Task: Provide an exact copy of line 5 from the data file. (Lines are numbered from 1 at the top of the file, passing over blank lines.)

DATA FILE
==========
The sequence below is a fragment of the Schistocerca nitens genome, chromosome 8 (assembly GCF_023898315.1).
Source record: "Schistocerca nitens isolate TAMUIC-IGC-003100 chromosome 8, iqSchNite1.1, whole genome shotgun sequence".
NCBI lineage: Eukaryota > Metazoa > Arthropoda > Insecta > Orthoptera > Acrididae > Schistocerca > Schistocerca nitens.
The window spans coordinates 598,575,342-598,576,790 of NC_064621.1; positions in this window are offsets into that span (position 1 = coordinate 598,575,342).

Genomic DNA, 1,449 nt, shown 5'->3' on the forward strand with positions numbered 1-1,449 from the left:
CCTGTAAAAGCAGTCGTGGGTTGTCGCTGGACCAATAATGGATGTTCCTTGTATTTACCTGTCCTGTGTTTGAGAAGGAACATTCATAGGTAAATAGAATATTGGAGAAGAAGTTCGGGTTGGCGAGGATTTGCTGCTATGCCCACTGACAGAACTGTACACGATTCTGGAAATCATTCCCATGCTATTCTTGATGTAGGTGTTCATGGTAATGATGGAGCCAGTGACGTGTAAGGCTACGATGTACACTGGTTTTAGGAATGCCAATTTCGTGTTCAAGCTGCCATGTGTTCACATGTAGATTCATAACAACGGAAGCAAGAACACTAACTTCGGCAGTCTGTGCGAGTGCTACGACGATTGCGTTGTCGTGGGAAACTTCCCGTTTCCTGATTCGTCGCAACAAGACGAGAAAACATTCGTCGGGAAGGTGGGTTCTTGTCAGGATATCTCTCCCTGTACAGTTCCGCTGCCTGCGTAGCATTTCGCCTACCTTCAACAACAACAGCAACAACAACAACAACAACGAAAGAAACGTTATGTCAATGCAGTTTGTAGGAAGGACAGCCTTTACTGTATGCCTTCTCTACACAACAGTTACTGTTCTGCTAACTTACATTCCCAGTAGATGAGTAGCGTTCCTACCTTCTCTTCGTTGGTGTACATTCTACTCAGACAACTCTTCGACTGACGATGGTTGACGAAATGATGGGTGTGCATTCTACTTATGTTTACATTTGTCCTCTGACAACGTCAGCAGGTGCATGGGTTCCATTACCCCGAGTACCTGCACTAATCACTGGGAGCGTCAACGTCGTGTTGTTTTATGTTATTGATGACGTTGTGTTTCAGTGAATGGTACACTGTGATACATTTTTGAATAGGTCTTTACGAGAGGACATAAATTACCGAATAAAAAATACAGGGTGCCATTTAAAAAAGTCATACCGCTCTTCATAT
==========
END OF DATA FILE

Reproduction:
Genomic DNA, 1,449 nt, shown 5'->3' on the forward strand with positions numbered 1-1,449 from the left: